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ARS Home » Pacific West Area » Tucson, Arizona » SWRC » Research » Publications at this Location » Publication #185251


item Nearing, Mark
item KIMOTO, A.
item Nichols, Mary
item Ritchie, Jerry

Submitted to: Research Insights in Semiarid Ecosystems Symposium
Publication Type: Abstract Only
Publication Acceptance Date: 9/1/2005
Publication Date: 10/8/2005
Citation: Nearing, M.A., Kimoto, A., Nichols, M.H., Ritchie, J.C. 2005. Spatial patterns of erosion in two semiarid watersheds. 2nd Annual Conference on Research Insights in Semiarid Ecosystems. (Abstract). University of Arizona, Tucson, AZ., October 2005. p. 8.

Interpretive Summary:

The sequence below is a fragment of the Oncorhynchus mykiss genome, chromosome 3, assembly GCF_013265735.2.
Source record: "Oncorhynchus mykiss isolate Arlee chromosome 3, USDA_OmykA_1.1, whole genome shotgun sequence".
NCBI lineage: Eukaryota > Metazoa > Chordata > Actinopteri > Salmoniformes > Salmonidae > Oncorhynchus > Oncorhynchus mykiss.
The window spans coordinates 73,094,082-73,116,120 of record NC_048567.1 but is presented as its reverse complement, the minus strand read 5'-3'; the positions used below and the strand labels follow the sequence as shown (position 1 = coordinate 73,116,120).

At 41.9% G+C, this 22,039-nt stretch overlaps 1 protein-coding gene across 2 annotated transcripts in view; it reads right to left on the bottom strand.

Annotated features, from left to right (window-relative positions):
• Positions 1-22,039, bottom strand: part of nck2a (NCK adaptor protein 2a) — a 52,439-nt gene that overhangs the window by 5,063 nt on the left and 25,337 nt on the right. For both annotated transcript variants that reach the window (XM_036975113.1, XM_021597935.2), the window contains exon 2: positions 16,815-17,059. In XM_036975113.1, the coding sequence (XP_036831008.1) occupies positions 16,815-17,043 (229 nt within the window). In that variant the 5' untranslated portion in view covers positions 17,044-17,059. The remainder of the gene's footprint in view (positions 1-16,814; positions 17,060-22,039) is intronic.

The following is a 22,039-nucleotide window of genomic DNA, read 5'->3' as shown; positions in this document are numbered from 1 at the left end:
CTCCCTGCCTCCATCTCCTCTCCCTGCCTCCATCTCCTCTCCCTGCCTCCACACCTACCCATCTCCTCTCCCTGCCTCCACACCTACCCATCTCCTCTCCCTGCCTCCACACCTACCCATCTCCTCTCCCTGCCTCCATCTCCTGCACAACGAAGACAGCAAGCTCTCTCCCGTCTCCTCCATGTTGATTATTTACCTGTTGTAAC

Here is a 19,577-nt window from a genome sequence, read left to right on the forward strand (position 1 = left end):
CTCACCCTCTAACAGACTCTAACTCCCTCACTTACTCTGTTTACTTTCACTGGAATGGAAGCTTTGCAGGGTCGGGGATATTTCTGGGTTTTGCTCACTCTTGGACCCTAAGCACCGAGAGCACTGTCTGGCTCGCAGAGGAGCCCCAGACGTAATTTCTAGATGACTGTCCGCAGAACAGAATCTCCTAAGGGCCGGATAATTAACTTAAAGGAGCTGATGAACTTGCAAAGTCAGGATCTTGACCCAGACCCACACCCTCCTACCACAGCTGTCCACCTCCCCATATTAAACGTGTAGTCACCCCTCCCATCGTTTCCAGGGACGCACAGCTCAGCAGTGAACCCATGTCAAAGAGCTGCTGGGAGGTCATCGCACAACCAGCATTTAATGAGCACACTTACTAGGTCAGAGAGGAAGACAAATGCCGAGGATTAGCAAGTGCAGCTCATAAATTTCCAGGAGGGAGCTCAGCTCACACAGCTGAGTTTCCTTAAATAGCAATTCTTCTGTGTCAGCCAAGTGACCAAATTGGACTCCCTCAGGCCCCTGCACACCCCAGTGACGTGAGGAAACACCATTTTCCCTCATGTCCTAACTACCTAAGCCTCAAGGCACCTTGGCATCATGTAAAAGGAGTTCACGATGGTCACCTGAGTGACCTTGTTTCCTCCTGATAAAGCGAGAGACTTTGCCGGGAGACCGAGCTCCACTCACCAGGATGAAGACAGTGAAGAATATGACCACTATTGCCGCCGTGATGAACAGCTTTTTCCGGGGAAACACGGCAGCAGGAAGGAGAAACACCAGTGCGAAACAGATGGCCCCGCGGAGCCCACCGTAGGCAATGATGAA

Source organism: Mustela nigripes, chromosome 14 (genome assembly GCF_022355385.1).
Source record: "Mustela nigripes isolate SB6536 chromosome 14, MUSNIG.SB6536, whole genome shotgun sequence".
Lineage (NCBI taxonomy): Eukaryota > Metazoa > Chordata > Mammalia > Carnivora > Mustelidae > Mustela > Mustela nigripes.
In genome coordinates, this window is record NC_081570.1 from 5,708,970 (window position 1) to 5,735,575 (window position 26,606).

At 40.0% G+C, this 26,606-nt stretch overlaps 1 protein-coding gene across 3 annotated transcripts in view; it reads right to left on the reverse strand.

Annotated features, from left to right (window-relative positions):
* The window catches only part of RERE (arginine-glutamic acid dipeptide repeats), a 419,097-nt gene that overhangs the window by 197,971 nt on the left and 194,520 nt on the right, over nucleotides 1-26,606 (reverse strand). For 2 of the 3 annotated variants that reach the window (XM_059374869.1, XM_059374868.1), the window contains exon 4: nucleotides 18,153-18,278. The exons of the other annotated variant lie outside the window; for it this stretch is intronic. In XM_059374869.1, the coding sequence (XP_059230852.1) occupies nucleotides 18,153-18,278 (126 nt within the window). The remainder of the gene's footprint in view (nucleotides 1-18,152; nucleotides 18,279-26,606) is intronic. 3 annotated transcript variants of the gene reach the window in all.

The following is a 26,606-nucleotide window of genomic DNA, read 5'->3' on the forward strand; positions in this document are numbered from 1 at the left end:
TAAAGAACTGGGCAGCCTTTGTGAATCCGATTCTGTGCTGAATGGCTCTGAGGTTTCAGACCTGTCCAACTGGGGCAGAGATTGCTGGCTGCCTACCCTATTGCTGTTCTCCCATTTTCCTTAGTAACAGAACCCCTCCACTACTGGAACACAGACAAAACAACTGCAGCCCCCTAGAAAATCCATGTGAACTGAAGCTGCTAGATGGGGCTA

Technical Abstract: This work investigates spatial patterns of hillslope erosion and sediment yields in a semiarid ecosystem considering influences of vegetation, slope, rocks, and landscape morphology. 137Cs inventories were measured on one shrub and one grassed watershed in southeastern Arizona. Calculated mean erosion rates in eroding areas were 5.6 and 3.2 t ha-1 yr-1, and net erosion rates for the entire watershed, including depositional areas, were 4.3 and nearly zero t ha-1 yr-1 for the shrub and grass watersheds, respectively, over the past four decades. Differences in hillslope erosion rates between the two watersheds were apparently due to vegetation: while on the shrub site runoff pathways were unobstructed, on the grass site, runoff was obstructed by vegetation patches and litter. Hillslope erosion rates within the watersheds were not correlated to slope gradient or curvature, but were correlated to rocks in the upper soil profile. These results are interpretable in terms of slope-velocity equilibrium wherein overland flow velocities became independent of slope gradient because of differential rock cover, which evolved as a result of preferential erosion of fine material on the steeper slopes prior to 137Cs deposition. Watershed morphology and channel incision controlled sediment yield. Most of the eroded soil was deposited in swales of the grassed watershed. Most of the soil eroded in the shrub watershed was exported from the watershed outlet by way of a well-incised channel system. The study shows that measurement of sediment yield from a watershed can be a poor indicator of erosion taking place within the watershed.